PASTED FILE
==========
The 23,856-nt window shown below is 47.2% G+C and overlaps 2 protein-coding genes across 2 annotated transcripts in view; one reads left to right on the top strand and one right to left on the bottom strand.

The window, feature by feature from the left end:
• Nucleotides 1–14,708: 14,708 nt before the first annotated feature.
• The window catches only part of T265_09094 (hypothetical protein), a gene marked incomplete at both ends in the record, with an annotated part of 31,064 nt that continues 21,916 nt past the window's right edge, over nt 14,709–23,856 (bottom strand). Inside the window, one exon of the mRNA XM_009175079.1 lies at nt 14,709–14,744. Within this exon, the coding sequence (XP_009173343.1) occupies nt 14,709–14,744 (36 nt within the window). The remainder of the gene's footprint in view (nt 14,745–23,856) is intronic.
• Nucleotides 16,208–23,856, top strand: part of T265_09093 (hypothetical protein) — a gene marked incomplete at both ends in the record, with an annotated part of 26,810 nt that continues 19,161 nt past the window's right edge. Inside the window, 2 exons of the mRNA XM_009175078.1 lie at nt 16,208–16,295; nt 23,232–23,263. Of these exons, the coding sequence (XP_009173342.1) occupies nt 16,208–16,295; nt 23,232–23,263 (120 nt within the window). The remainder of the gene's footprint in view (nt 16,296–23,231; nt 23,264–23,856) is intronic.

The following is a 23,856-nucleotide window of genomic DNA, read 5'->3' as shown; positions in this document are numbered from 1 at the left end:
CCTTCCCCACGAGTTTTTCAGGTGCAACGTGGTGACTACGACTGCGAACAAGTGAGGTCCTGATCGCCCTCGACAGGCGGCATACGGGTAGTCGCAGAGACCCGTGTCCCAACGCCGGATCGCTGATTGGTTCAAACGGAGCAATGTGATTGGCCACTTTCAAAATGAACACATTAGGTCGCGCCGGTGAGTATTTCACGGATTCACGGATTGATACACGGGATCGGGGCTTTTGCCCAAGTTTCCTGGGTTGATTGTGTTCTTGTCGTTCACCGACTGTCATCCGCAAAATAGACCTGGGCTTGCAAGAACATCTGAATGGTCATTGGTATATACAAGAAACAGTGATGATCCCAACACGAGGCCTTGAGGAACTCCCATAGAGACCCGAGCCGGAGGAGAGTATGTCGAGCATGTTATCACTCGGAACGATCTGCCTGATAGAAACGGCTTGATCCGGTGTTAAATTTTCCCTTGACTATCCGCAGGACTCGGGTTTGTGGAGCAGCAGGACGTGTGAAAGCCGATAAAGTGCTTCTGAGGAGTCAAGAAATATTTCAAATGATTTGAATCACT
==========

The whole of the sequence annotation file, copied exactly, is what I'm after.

The 23,856-nt window shown below is 47.2% G+C and overlaps 2 protein-coding genes across 2 annotated transcripts in view; one reads left to right on the top strand and one right to left on the bottom strand.

The window, feature by feature from the left end:
• Nucleotides 1–14,708: 14,708 nt before the first annotated feature.
• The window catches only part of T265_09094 (hypothetical protein), a gene marked incomplete at both ends in the record, with an annotated part of 31,064 nt that continues 21,916 nt past the window's right edge, over nt 14,709–23,856 (bottom strand). Inside the window, one exon of the mRNA XM_009175079.1 lies at nt 14,709–14,744. Within this exon, the coding sequence (XP_009173343.1) occupies nt 14,709–14,744 (36 nt within the window). The remainder of the gene's footprint in view (nt 14,745–23,856) is intronic.
• Nucleotides 16,208–23,856, top strand: part of T265_09093 (hypothetical protein) — a gene marked incomplete at both ends in the record, with an annotated part of 26,810 nt that continues 19,161 nt past the window's right edge. Inside the window, 2 exons of the mRNA XM_009175078.1 lie at nt 16,208–16,295; nt 23,232–23,263. Of these exons, the coding sequence (XP_009173342.1) occupies nt 16,208–16,295; nt 23,232–23,263 (120 nt within the window). The remainder of the gene's footprint in view (nt 16,296–23,231; nt 23,264–23,856) is intronic.

The following is a 23,856-nucleotide window of genomic DNA, read 5'->3' as shown; positions in this document are numbered from 1 at the left end:
CCTTCCCCACGAGTTTTTCAGGTGCAACGTGGTGACTACGACTGCGAACAAGTGAGGTCCTGATCGCCCTCGACAGGCGGCATACGGGTAGTCGCAGAGACCCGTGTCCCAACGCCGGATCGCTGATTGGTTCAAACGGAGCAATGTGATTGGCCACTTTCAAAATGAACACATTAGGTCGCGCCGGTGAGTATTTCACGGATTCACGGATTGATACACGGGATCGGGGCTTTTGCCCAAGTTTCCTGGGTTGATTGTGTTCTTGTCGTTCACCGACTGTCATCCGCAAAATAGACCTGGGCTTGCAAGAACATCTGAATGGTCATTGGTATATACAAGAAACAGTGATGATCCCAACACGAGGCCTTGAGGAACTCCCATAGAGACCCGAGCCGGAGGAGAGTATGTCGAGCATGTTATCACTCGGAACGATCTGCCTGATAGAAACGGCTTGATCCGGTGTTAAATTTTCCCTTGACTATCCGCAGGACTCGGGTTTGTGGAGCAGCAGGACGTGTGAAAGCCGATAAAGTGCTTCTGAGGAGTCAAGAAATATTTCAAATGATTTGAATCACT